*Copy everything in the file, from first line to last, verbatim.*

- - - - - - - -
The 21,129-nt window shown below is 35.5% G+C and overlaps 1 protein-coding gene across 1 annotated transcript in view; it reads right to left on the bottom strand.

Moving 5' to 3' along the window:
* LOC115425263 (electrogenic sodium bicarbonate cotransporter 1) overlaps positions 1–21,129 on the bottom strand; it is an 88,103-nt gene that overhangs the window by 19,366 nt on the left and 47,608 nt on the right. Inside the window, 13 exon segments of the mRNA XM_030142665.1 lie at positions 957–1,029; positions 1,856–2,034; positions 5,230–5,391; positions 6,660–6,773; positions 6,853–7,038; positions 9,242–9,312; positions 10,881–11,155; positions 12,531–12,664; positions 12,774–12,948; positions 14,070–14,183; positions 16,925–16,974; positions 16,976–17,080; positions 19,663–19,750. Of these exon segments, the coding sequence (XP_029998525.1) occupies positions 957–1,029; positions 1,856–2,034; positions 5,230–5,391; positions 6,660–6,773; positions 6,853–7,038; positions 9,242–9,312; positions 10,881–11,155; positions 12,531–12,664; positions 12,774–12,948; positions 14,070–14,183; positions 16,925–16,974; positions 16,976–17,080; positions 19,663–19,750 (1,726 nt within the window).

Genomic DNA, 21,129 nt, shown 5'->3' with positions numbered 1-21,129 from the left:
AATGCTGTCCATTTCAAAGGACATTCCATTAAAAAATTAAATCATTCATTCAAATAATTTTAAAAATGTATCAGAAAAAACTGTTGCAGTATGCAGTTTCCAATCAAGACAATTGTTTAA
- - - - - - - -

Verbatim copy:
The 21,129-nt window shown below is 35.5% G+C and overlaps 1 protein-coding gene across 1 annotated transcript in view; it reads right to left on the bottom strand.

Moving 5' to 3' along the window:
* LOC115425263 (electrogenic sodium bicarbonate cotransporter 1) overlaps positions 1–21,129 on the bottom strand; it is an 88,103-nt gene that overhangs the window by 19,366 nt on the left and 47,608 nt on the right. Inside the window, 13 exon segments of the mRNA XM_030142665.1 lie at positions 957–1,029; positions 1,856–2,034; positions 5,230–5,391; positions 6,660–6,773; positions 6,853–7,038; positions 9,242–9,312; positions 10,881–11,155; positions 12,531–12,664; positions 12,774–12,948; positions 14,070–14,183; positions 16,925–16,974; positions 16,976–17,080; positions 19,663–19,750. Of these exon segments, the coding sequence (XP_029998525.1) occupies positions 957–1,029; positions 1,856–2,034; positions 5,230–5,391; positions 6,660–6,773; positions 6,853–7,038; positions 9,242–9,312; positions 10,881–11,155; positions 12,531–12,664; positions 12,774–12,948; positions 14,070–14,183; positions 16,925–16,974; positions 16,976–17,080; positions 19,663–19,750 (1,726 nt within the window).

Genomic DNA, 21,129 nt, shown 5'->3' with positions numbered 1-21,129 from the left:
AATGCTGTCCATTTCAAAGGACATTCCATTAAAAAATTAAATCATTCATTCAAATAATTTTAAAAATGTATCAGAAAAAACTGTTGCAGTATGCAGTTTCCAATCAAGACAATTGTTTAA